The USS Cyclops was a formidable vessel. Image Credit: US Naval Historical Center
It has been 100 years since the transport ship USS Cyclops disappeared without a trace in the Atlantic.
Described as a 'floating coal mine', the ship, which measured 540ft long and 65ft wide, had been hauling 10,000 tons of manganese ore from Brazil to Maryland when it went missing.
Even to this day, the fate of the vessel and its crew of 309 men remains one of the biggest unexplained maritime mysteries of all time.
"There has been no more baffling mystery in the annals of the Navy than the disappearance last March of the USS Cyclops," Navy Secretary Josephus Daniels was quoted as saying at the time.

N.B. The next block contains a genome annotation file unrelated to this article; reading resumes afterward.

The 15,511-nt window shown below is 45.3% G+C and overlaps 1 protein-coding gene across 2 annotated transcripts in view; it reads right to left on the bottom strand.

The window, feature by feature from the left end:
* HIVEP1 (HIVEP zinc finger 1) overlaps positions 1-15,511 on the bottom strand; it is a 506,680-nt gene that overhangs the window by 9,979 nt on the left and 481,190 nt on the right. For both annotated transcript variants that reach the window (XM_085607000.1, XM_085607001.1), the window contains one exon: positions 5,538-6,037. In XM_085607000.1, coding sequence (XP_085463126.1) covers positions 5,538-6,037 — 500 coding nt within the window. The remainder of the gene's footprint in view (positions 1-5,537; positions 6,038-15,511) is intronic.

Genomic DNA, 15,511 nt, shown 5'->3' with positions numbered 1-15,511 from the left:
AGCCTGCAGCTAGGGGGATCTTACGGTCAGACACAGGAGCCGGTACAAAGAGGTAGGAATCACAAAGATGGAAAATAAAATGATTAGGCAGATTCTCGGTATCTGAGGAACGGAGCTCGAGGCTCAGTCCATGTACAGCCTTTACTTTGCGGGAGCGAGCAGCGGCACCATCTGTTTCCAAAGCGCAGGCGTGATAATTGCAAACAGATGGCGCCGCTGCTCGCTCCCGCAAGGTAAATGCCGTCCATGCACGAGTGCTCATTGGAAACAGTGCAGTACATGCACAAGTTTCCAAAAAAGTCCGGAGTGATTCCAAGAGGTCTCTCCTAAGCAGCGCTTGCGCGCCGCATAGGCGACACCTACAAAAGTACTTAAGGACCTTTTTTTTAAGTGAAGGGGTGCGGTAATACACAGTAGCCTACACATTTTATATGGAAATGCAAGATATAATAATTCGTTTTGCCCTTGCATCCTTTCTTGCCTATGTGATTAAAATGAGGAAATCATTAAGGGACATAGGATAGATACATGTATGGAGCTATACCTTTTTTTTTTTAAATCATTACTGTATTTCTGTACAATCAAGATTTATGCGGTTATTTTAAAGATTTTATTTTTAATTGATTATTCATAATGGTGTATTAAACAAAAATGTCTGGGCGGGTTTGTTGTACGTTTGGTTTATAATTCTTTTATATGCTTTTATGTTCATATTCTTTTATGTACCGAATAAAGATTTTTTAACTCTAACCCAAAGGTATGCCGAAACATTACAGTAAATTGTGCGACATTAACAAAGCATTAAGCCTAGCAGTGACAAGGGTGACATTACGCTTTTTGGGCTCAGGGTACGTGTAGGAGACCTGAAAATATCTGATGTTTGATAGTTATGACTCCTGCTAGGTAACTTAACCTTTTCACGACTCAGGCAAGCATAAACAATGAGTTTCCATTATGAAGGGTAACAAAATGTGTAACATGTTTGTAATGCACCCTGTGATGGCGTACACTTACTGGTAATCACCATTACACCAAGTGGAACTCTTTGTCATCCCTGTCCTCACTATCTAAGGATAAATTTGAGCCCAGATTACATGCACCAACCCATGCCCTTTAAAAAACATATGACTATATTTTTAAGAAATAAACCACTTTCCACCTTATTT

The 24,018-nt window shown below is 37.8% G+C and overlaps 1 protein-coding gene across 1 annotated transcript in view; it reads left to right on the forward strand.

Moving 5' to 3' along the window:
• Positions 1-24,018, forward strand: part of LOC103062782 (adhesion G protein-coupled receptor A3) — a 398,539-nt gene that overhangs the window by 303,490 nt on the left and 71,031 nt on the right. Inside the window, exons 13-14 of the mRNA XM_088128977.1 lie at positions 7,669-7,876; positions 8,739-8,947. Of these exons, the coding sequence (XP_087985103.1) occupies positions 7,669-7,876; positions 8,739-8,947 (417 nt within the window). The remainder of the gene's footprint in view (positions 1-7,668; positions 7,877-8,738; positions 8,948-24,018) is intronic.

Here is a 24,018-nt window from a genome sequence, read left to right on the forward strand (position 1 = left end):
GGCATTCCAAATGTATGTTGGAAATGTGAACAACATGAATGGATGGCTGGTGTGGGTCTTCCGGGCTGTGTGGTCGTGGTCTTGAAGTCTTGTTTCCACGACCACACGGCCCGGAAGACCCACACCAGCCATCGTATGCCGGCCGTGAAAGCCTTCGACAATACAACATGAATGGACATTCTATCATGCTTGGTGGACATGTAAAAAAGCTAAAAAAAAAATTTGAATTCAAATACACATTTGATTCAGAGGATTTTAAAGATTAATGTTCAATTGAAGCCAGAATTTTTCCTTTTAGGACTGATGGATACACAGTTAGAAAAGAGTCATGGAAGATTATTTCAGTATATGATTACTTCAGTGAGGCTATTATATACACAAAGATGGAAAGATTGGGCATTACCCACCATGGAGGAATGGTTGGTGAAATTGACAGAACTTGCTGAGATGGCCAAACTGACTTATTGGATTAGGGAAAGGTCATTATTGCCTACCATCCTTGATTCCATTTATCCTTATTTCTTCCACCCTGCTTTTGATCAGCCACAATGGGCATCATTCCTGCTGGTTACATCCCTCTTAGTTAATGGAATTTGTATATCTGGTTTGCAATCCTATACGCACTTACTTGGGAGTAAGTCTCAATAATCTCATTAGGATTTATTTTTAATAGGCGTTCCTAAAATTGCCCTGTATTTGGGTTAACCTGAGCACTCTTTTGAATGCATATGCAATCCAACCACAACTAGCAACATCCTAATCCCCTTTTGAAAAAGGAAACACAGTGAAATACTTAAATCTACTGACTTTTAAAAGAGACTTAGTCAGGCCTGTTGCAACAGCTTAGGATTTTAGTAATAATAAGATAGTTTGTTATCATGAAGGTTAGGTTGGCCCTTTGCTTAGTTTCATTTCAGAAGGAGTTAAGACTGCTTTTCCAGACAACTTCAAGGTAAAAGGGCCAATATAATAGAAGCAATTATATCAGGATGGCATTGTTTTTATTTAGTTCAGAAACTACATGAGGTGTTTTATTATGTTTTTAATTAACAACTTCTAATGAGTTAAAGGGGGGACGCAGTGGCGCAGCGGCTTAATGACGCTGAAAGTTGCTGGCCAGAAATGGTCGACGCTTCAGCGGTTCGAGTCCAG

"There has not been a trace of the vessel, and long-continued and vigilant search of the entire region proved utterly futile."
Marvin Barrash, who has spent over a decade researching the ship's disappearance, believes that it may have gone down in the Puerto Rico Trench - the deepest part of the Atlantic Ocean.
He is now working with Rep. Andy Harris, R-Md. to build a monument to its fallen crew.
"As a Navy veteran, I feel I have a duty to honor the crew members on the USS Cyclops who never returned home to Baltimore, and the families they left behind," said Harris.
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